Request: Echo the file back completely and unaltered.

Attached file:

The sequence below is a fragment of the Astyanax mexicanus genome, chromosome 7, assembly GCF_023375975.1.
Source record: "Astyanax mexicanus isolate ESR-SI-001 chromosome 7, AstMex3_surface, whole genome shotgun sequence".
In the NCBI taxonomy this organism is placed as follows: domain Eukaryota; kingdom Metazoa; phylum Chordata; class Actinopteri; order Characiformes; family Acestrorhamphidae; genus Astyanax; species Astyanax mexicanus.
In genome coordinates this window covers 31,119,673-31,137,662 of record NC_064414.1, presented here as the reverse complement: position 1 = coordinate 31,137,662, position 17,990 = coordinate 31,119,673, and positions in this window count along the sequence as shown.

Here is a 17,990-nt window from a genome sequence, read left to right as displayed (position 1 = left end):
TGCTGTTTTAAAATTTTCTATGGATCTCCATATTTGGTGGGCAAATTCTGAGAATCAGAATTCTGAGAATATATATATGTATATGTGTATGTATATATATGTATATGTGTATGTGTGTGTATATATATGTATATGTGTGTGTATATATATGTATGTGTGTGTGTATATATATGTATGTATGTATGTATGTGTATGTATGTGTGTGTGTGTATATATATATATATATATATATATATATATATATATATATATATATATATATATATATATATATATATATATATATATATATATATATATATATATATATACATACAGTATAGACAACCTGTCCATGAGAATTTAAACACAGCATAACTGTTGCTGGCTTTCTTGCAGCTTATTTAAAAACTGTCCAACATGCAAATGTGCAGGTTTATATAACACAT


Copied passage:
The sequence below is a fragment of the Astyanax mexicanus genome, chromosome 7, assembly GCF_023375975.1.
Source record: "Astyanax mexicanus isolate ESR-SI-001 chromosome 7, AstMex3_surface, whole genome shotgun sequence".
In the NCBI taxonomy this organism is placed as follows: domain Eukaryota; kingdom Metazoa; phylum Chordata; class Actinopteri; order Characiformes; family Acestrorhamphidae; genus Astyanax; species Astyanax mexicanus.
In genome coordinates this window covers 31,119,673-31,137,662 of record NC_064414.1, presented here as the reverse complement: position 1 = coordinate 31,137,662, position 17,990 = coordinate 31,119,673, and positions in this window count along the sequence as shown.

Here is a 17,990-nt window from a genome sequence, read left to right as displayed (position 1 = left end):
TGCTGTTTTAAAATTTTCTATGGATCTCCATATTTGGTGGGCAAATTCTGAGAATCAGAATTCTGAGAATATATATATGTATATGTGTATGTATATATATGTATATGTGTATGTGTGTGTATATATATGTATATGTGTGTGTATATATATGTATGTGTGTGTGTATATATATGTATGTATGTATGTATGTGTATGTATGTGTGTGTGTGTATATATATATATATATATATATATATATATATATATATATATATATATATATATATATATATATATATATATATATATATATATATATATATATATATATACATACAGTATAGACAACCTGTCCATGAGAATTTAAACACAGCATAACTGTTGCTGGCTTTCTTGCAGCTTATTTAAAAACTGTCCAACATGCAAATGTGCAGGTTTATATAACACAT